Virginia is not the only teenager bringing the joy of art to those in need. Kahlil Epps, a high school junior named one of Washington, D.C.’s top two youth volunteers of 2013, co-founded “Project SnapShot” to use his skills as a photographer to preserve holiday memories for children and families in need. Working with law enforcement, local community groups and government agencies that sponsor holiday events for children, Kahlil and a friend take individual and group portraits at each event and distribute prints within minutes. They then create a slide show of each event for the sponsor and attendees. “I knew that many children and their families do not have the opportunity to take photographs on special holidays due to financial constraints,” said Kahlil, 16. “We are dedicated to filling that void in the lives of D.C.’s most vulnerable children and families.”
To start the project, Kahlil and his friend researched local agencies and began spreading the word that they would be available to take pictures at special events. After shooting an event and printing out pictures for the children and parents, Kahlil spends hours compiling every single photograph taken and creating a slide show accompanied by just the right music. “The community groups really appreciate the slide shows,” he said. “They often use them to share with funders and local partners to support future activities.” Recently, Kahlil has donated his services at a local police station’s annual Halloween children’s party, a turkey giveaway at Thanksgiving and several Christmas parties. This summer, “Project SnapShot” will be on hand to take team photos of children who participate in D.C.’s recreational summer swim program.
These are just two examples of the drive and spirit demonstrated by the youth volunteers honored in the 18th annual Prudential Spirit of Community Awards program. As the United States’ largest youth recognition program based exclusively on volunteer community service, the awards have honored more than 100,000 young Americans over the past 18 years. Each year, the program’s judges select two State Honorees and a handful of Distinguished Finalists in each state and the District of Columbia. The 102 State Honorees earn awards including an all-expense-paid trip to Washington D.C. where, on Monday, May 6th, 10 of this year’s State Honorees will be named America’s top youth volunteers of 2013.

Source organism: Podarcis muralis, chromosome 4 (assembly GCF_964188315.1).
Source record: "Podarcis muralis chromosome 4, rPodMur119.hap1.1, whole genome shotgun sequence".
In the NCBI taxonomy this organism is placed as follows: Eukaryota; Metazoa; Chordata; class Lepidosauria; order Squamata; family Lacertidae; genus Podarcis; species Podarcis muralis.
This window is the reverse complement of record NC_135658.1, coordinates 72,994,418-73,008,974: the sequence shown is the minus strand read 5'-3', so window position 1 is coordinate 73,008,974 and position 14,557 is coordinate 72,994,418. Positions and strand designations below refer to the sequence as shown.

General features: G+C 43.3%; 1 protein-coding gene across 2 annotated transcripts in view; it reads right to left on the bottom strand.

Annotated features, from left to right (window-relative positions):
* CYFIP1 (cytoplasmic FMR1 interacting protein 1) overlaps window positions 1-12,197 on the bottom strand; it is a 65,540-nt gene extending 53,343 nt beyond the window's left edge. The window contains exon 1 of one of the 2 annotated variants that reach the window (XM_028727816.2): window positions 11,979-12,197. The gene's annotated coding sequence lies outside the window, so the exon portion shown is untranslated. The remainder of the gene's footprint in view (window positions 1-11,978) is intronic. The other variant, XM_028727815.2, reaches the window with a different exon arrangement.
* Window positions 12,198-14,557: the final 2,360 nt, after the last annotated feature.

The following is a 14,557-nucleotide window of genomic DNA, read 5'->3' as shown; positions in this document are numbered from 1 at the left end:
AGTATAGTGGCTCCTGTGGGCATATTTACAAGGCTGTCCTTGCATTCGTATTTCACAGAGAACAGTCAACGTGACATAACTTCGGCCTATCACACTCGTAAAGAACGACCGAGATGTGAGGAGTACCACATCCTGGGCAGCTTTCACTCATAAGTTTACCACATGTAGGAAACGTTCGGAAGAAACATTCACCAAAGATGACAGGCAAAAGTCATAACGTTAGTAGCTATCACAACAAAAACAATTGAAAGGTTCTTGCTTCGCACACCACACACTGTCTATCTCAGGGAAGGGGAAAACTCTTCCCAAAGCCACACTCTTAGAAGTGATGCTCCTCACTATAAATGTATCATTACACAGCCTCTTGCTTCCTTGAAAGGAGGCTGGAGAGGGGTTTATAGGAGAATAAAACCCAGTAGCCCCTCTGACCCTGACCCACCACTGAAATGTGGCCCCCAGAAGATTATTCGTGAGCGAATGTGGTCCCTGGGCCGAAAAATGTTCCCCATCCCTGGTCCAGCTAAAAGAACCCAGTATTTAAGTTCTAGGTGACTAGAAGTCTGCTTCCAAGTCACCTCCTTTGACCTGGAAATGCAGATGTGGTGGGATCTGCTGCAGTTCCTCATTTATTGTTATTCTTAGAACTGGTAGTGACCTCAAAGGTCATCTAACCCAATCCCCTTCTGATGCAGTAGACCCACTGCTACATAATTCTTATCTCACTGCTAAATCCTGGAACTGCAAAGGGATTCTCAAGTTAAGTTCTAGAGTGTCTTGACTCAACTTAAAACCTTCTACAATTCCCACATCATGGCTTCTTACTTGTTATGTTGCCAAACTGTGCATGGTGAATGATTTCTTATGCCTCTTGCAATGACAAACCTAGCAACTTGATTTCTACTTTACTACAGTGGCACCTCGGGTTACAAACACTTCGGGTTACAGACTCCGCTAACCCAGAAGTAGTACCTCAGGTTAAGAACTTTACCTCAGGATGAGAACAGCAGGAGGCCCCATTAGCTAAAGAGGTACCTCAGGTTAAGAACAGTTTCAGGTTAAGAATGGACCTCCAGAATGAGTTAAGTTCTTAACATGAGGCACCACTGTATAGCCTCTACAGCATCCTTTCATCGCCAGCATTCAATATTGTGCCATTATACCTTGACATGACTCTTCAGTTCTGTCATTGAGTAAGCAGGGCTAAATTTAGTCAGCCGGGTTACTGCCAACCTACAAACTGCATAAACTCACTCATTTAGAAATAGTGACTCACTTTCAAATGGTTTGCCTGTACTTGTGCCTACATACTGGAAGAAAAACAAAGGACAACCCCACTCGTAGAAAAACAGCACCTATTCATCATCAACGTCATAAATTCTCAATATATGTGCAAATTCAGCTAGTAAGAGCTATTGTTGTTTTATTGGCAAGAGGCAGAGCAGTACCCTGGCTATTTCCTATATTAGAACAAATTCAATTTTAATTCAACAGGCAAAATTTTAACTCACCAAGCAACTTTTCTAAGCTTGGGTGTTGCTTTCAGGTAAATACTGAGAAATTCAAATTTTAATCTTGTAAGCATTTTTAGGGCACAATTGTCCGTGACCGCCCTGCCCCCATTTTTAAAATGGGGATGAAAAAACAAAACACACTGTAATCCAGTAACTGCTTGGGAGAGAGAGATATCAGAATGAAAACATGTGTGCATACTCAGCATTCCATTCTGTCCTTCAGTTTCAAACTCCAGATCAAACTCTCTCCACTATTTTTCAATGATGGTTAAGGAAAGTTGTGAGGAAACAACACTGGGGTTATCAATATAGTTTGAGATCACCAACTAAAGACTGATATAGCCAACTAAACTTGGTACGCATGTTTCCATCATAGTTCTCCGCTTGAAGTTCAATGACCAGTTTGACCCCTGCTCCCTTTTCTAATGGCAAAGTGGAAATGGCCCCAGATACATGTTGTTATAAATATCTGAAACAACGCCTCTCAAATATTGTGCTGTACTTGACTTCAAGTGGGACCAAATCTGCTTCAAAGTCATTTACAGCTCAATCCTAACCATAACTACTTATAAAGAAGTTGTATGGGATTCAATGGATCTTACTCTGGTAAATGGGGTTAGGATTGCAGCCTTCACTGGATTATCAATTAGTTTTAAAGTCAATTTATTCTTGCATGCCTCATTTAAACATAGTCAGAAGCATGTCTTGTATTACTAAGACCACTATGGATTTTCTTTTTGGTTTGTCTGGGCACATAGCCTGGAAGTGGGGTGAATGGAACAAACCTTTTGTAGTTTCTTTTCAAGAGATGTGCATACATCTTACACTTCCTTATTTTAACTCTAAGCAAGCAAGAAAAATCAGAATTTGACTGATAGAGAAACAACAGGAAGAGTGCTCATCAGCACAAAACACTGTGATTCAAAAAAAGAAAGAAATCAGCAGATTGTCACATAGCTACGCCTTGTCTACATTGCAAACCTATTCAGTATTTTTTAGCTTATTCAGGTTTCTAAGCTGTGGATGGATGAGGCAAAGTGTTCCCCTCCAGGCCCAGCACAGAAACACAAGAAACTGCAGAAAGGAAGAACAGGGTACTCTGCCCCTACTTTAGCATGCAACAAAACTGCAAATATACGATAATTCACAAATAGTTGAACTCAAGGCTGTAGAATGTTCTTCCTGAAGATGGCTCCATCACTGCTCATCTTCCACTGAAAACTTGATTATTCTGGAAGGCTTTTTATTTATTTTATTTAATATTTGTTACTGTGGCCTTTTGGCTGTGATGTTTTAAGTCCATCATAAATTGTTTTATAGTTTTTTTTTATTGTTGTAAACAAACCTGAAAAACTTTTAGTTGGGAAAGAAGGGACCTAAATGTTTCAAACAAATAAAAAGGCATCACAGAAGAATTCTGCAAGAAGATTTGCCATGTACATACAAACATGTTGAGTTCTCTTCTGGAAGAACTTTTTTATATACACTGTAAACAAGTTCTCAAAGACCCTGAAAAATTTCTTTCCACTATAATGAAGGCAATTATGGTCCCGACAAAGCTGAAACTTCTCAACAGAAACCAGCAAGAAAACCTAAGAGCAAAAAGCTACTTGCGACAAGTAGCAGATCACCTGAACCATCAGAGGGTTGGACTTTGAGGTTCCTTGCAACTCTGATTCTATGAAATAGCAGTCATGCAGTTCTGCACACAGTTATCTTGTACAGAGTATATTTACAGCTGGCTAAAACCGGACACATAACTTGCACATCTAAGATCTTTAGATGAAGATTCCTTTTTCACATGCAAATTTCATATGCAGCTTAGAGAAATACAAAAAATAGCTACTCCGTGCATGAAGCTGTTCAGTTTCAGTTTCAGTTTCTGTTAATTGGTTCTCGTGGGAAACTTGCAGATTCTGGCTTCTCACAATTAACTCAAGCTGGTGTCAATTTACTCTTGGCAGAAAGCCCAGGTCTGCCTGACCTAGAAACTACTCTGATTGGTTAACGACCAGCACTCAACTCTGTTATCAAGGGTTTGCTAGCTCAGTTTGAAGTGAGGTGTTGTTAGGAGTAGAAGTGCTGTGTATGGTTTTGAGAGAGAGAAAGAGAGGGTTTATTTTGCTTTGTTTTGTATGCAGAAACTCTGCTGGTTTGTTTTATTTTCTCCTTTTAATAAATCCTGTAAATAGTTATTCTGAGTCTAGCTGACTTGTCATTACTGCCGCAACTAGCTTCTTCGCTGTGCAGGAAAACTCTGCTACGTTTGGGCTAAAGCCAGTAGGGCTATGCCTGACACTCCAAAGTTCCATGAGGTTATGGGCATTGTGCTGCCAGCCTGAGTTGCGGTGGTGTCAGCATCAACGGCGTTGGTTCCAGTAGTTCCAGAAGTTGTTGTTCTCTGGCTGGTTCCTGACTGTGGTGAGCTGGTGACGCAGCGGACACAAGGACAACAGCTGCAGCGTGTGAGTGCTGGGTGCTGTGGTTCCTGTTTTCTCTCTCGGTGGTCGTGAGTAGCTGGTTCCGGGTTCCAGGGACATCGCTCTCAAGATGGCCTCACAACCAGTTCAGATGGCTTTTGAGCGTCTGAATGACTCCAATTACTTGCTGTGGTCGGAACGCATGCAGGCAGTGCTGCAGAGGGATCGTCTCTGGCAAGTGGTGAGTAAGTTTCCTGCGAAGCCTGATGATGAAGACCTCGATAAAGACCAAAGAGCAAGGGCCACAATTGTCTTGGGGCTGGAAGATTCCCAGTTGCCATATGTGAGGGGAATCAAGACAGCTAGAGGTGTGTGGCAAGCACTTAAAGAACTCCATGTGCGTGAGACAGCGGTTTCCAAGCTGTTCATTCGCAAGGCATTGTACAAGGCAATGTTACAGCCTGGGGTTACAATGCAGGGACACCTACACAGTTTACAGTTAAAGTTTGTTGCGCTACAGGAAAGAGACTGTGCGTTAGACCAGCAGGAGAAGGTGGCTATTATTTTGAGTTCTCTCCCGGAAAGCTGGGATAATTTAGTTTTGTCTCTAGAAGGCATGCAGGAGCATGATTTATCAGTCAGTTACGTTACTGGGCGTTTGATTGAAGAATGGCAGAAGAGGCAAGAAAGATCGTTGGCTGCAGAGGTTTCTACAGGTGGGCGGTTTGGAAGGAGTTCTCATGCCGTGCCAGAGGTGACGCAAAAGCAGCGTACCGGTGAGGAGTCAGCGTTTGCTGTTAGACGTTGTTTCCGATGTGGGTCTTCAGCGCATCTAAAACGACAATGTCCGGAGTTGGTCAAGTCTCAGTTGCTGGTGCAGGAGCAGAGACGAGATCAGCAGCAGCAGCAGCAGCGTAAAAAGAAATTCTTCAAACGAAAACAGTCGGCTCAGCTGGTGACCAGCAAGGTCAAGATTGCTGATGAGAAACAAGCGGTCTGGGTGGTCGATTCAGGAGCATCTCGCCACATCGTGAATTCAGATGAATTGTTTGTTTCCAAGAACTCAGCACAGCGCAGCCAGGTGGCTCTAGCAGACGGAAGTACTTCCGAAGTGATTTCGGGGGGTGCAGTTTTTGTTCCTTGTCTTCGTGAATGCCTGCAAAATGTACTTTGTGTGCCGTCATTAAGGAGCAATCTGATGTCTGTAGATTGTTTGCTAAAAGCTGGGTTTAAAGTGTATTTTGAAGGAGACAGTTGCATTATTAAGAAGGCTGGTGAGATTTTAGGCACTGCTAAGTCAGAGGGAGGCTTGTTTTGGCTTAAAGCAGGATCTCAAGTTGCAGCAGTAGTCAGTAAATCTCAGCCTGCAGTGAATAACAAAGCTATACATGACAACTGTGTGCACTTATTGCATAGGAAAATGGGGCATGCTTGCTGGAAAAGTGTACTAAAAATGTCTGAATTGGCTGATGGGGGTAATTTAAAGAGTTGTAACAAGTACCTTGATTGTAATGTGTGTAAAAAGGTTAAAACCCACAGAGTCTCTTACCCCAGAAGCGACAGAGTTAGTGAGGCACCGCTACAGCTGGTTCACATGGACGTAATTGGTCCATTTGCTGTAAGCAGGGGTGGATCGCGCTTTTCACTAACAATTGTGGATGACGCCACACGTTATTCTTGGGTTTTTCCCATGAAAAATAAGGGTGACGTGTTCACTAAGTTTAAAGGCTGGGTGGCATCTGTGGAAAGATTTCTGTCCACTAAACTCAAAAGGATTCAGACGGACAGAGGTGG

To show your support and see those 10 young heroes receive their awards live, I encourage you to tune into the webcast event on May 6th to show your support! Register for the webcast here:http://bit.ly/YN1OLU
More information on these and other remarkable youth service projects can be found at http://spirit.prudential.com.
You can also head on over to Facebook and “like” the Prudential Spirit of Community Awards,follow the program on Twitter, and visit its YouTube page to hear former honorees talk about volunteering in their own words.
Together, let’s promote health, fitness, and the impact volunteering can have on us all!